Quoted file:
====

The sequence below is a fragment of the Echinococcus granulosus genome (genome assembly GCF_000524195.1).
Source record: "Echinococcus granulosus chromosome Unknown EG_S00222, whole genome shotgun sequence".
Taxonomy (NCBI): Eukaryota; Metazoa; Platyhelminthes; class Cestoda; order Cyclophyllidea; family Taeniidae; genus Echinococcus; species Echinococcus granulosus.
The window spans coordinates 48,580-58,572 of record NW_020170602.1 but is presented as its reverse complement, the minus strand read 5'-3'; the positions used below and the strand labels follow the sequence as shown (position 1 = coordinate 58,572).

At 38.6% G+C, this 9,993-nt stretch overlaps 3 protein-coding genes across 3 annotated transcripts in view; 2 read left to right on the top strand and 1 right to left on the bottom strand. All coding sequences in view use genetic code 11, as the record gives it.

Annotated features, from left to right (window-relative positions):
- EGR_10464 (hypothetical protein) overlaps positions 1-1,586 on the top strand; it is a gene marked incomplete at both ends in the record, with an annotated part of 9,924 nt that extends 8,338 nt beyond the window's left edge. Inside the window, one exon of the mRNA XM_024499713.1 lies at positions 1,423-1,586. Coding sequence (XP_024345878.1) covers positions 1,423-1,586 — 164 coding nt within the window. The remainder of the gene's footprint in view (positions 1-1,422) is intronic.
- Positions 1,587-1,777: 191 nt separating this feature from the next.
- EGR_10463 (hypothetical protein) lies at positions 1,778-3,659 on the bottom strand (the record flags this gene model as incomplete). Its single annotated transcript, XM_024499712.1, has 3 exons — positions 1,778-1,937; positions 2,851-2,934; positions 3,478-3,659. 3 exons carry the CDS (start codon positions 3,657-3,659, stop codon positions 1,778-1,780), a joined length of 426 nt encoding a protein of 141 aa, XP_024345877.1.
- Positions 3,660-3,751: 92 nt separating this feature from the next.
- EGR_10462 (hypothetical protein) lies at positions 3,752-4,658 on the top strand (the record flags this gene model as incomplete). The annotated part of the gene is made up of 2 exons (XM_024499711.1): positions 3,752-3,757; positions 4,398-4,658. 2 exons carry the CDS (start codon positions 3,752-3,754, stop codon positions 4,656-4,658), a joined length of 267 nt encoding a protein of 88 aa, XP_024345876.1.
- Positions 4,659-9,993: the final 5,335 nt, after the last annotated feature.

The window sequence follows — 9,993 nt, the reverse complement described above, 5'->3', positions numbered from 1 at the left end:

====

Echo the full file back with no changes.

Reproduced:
The sequence below is a fragment of the Echinococcus granulosus genome (genome assembly GCF_000524195.1).
Source record: "Echinococcus granulosus chromosome Unknown EG_S00222, whole genome shotgun sequence".
Taxonomy (NCBI): Eukaryota; Metazoa; Platyhelminthes; class Cestoda; order Cyclophyllidea; family Taeniidae; genus Echinococcus; species Echinococcus granulosus.
The window spans coordinates 48,580-58,572 of record NW_020170602.1 but is presented as its reverse complement, the minus strand read 5'-3'; the positions used below and the strand labels follow the sequence as shown (position 1 = coordinate 58,572).

At 38.6% G+C, this 9,993-nt stretch overlaps 3 protein-coding genes across 3 annotated transcripts in view; 2 read left to right on the top strand and 1 right to left on the bottom strand. All coding sequences in view use genetic code 11, as the record gives it.

Annotated features, from left to right (window-relative positions):
- EGR_10464 (hypothetical protein) overlaps positions 1-1,586 on the top strand; it is a gene marked incomplete at both ends in the record, with an annotated part of 9,924 nt that extends 8,338 nt beyond the window's left edge. Inside the window, one exon of the mRNA XM_024499713.1 lies at positions 1,423-1,586. Coding sequence (XP_024345878.1) covers positions 1,423-1,586 — 164 coding nt within the window. The remainder of the gene's footprint in view (positions 1-1,422) is intronic.
- Positions 1,587-1,777: 191 nt separating this feature from the next.
- EGR_10463 (hypothetical protein) lies at positions 1,778-3,659 on the bottom strand (the record flags this gene model as incomplete). Its single annotated transcript, XM_024499712.1, has 3 exons — positions 1,778-1,937; positions 2,851-2,934; positions 3,478-3,659. 3 exons carry the CDS (start codon positions 3,657-3,659, stop codon positions 1,778-1,780), a joined length of 426 nt encoding a protein of 141 aa, XP_024345877.1.
- Positions 3,660-3,751: 92 nt separating this feature from the next.
- EGR_10462 (hypothetical protein) lies at positions 3,752-4,658 on the top strand (the record flags this gene model as incomplete). The annotated part of the gene is made up of 2 exons (XM_024499711.1): positions 3,752-3,757; positions 4,398-4,658. 2 exons carry the CDS (start codon positions 3,752-3,754, stop codon positions 4,656-4,658), a joined length of 267 nt encoding a protein of 88 aa, XP_024345876.1.
- Positions 4,659-9,993: the final 5,335 nt, after the last annotated feature.

The window sequence follows — 9,993 nt, the reverse complement described above, 5'->3', positions numbered from 1 at the left end: